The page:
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We've improved Slashdot's video section; now you can view our video interviews, product close-ups and site visits with all the usual Slashdot options to comment, share, etc. No more walled garden! It's a work in progress -- we hope you'll check it out (Learn more about the recent updates).

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Comment: Re:Yes, it's free. Also, the patent system sucks (Score 1) 197

Explicit language might modify what would otherwise be there only by an implicit doctrine.

In general, a licensor can modify their own terms. So, if you are using the GPL on software to which you hold the copyright, and you add some sort of exception, it applies. You can't do it to other people's software.

Comment: Some Premises Need to be Questioned (Score 3, Insightful) 233

by Bruce Perens (#49383785) Attached to: NSA Worried About Recruitment, Post-Snowden

I am still having a little trouble with "we don't need our spies to spy". Maybe we do.

I am also having trouble believing that the kind of encryption we use on the Internet actually stops the U.S. Government from finding out whatever it wishes although IETF and sysadmins might be kidding themselves that it can. Government can get to the end systems. They can subborn your staff. Etc.

+ - 1,000 year old eye salve recipe kills golden staph->

Submitted by Anonymous Coward
An anonymous reader writes "Scientist at the Univeristy of Nottingham use a recipe from an ancient medical text to successfully kill the golden staph bacteria. Bald's Leechbook calls for leeks, garlic, brass, wine and other ingredients to create an eye salve for curing an infected eyelash. The salve has been found to be effective in killing the superbug staphylococcus aureusat at least as well any modern remedy."
Link to Original Source

+ - SCOTUS: GPS Trackers Are a Form of Search and Seizure->

Submitted by schwit1
schwit1 (797399) writes "If the government puts a GPS tracker on you, your car, or any of your personal effects, it counts as a search—and is therefore protected by the Fourth Amendment.

The Supreme Court clarified and affirmed that law on Monday, when it ruled on Torrey Dale Grady v. North Carolina, before sending the case back to that state’s high court. The Court’s short but unanimous opinions helps make sense of how the Fourth Amendment, which protects against unreasonable search and seizure, interacts with the expanding technological powers of the U.S. government.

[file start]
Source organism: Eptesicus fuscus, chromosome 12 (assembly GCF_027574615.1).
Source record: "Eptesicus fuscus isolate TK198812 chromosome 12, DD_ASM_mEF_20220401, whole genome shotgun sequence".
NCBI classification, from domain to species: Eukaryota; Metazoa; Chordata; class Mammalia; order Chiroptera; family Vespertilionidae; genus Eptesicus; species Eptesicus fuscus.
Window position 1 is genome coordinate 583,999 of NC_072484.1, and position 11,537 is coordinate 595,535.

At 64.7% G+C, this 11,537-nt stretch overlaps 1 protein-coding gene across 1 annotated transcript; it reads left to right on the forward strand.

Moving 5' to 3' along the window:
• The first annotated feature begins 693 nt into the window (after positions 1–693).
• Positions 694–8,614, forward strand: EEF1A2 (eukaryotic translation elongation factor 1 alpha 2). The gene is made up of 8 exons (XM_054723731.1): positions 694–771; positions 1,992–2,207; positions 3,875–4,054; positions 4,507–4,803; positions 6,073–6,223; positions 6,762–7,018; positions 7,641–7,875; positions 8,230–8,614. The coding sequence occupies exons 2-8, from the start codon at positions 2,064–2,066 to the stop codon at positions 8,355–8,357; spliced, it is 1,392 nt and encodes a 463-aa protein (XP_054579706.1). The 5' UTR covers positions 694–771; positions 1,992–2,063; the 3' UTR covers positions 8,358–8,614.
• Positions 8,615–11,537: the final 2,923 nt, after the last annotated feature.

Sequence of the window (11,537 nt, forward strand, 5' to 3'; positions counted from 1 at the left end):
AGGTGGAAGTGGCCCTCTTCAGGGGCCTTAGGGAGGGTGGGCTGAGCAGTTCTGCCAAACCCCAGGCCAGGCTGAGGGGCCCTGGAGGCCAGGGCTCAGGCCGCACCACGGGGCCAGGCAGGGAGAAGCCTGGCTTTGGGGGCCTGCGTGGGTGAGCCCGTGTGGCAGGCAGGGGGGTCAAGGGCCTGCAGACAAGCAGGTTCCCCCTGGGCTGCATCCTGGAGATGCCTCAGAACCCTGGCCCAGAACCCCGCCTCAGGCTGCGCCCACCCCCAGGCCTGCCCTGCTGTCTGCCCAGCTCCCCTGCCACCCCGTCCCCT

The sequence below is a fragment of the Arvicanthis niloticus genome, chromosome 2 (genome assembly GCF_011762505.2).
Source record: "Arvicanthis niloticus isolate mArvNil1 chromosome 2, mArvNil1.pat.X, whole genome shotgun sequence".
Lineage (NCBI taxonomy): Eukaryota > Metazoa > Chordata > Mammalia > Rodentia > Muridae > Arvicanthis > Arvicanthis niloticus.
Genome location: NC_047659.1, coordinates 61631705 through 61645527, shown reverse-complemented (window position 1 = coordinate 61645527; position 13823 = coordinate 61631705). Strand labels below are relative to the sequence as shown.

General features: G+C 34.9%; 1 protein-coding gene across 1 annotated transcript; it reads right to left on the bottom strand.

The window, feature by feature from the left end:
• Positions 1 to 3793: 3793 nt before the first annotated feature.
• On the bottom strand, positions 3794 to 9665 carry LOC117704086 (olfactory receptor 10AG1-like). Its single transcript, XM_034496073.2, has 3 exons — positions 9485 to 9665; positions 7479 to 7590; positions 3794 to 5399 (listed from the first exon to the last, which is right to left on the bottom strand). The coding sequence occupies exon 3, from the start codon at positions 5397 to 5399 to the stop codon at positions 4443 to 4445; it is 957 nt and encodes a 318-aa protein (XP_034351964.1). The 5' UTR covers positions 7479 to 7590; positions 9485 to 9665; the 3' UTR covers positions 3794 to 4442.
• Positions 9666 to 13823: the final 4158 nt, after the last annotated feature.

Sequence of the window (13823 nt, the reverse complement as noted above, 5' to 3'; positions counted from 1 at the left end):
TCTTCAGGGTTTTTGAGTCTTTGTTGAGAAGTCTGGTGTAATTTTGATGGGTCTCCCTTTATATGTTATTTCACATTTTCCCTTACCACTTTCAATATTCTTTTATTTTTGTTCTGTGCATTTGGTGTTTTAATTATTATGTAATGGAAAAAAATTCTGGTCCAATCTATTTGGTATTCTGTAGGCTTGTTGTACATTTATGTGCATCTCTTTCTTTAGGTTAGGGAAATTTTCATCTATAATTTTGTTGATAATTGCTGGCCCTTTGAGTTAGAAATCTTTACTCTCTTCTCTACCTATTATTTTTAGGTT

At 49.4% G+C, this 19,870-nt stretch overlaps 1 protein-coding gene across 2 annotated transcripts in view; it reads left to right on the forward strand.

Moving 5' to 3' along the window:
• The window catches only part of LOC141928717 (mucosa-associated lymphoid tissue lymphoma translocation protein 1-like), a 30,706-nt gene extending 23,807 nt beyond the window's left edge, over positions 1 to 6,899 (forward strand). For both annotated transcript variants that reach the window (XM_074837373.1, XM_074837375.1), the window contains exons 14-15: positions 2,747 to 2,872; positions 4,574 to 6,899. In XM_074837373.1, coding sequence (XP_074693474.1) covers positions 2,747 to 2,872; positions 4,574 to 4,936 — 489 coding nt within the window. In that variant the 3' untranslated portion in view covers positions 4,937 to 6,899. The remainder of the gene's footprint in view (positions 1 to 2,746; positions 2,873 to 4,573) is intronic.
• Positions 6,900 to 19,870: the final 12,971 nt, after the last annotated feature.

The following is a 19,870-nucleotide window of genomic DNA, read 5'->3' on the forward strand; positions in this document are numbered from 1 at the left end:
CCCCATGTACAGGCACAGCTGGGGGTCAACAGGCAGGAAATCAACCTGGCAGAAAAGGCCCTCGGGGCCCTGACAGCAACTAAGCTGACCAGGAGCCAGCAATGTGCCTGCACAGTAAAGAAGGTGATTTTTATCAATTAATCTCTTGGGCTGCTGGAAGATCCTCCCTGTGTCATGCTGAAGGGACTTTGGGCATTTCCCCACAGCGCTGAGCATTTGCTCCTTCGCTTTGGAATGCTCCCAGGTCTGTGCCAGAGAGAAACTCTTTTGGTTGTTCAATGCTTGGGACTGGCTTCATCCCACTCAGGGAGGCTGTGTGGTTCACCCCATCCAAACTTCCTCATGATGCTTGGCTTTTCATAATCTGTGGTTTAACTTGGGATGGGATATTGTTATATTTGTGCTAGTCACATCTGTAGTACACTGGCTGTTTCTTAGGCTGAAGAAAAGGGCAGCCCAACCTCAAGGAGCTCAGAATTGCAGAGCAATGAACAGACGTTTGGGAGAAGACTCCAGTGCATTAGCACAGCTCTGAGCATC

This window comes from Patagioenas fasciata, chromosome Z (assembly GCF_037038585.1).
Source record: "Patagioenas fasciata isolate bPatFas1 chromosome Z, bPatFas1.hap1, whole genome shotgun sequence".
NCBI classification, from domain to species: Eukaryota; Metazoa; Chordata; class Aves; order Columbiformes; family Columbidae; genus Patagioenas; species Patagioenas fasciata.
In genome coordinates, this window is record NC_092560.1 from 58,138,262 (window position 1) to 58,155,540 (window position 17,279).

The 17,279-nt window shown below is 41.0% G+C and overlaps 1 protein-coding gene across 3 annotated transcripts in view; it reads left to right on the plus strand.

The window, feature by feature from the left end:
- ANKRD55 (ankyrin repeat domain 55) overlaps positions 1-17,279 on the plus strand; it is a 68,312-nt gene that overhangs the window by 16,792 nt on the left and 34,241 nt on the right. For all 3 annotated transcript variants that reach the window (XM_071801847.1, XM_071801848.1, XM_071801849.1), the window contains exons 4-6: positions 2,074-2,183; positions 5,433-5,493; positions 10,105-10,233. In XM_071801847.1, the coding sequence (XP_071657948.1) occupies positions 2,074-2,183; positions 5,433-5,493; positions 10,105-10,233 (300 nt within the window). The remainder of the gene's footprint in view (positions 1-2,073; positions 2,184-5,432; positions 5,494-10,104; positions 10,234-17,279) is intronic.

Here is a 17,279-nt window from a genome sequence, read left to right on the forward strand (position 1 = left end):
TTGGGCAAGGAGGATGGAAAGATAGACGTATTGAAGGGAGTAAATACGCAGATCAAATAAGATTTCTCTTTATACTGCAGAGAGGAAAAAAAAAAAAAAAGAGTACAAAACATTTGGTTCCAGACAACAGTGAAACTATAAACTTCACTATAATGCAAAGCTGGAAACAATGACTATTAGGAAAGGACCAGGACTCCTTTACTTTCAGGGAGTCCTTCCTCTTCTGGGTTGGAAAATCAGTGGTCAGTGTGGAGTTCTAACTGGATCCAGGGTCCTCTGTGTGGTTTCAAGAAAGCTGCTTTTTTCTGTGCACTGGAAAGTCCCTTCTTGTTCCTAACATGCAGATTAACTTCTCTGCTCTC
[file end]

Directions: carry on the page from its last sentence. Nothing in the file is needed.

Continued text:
The only theory we discern [...] is that the State’s system of nonconsensual satellite-based monitoring does not entail a search within the meaning of the Fourth Amendment. That theory is inconsistent with this Court’s precedents.

"

Link to Original Source

+ - Amazon tests delivery drones at secret Canada site after US frustration ->

Submitted by Anonymous Coward
An anonymous reader writes "Amazon is testing its drone delivery service at a secret site in Canada, following repeated warnings by the e-commerce giant that it would go outside the US to bypass what it sees as the US federal government’s lethargic approach to the new technology.

The largest internet retailer in the world is keeping the location of its new test site closely guarded. What can be revealed is that the company’s formidable team of roboticists, software engineers, aeronautics experts and pioneers in remote sensing – including a former Nasa astronaut and the designer of the wingtip of the Boeing 787 – are now operating in British Columbia.

The end goal is to utilise what Amazon sees as a slice of virgin airspace – above 200ft, where most buildings end, and below 500ft, where general aviation begins. Into that aerial slice the company plans to pour highly autonomous drones of less than 55lbs, flying through corridors 10 miles or longer at 50mph and carrying payloads of up to 5lbs that account for 86% of all the company’s packages."

Link to Original Source

Comment: Re: It's stupid (Score 1) 197

Yes. The last stuff I wrote that I couldn't compile today was in "Promal" or "Paradox". My C and C++ code from 1980 still builds and runs.

All of my web development is on Ruby on Rails. That environment has had a lot of development and I've had to port to new versions. So old code for RoR would not quite run out of the box, but it's close.

IT

Ask Slashdot: Dealing With User Resignation From an IT Perspective? 269

Posted by timothy
from the here-is-your-read-only-cardboard-box dept.
New submitter recaptcha writes Today one of my fellow workers has announced he has found another job and will be leaving our company in two weeks' time. This is all above board and there is no disgruntled employee scenario here; he is simply working through his notice period and finishing up some jobs. I have already set some fileserver folders to Read-Only for him and taken a backup of his mailbox in case he empties it on the last day. Which best practices do you follow that will prevent a resigning user from causing any damage (deliberately or not) in these last days of employment before his account is disabled?

+ - User resignation from an IT perspective 1

Submitted by recaptcha
recaptcha (4064357) writes "Today one of my fellow workers has announced he has found another job and will be leaving our company in two weeks' time. This is all above board and there is no disgruntled employee scenario here; he is simply working through his notice period and finishing up some jobs. I have already set some fileserver folders to Read-Only for him and taken a backup of his mailbox in case he empties it on the last day. Which best practices do you follow that will prevent a resigning user from causing any damage (deliberately or not) in these last days of employment before his account is disabled?"
Microsoft

Microsoft Considered Giving Away Original Xbox 82

Posted by timothy
from the could've-been-a-cue-cat dept.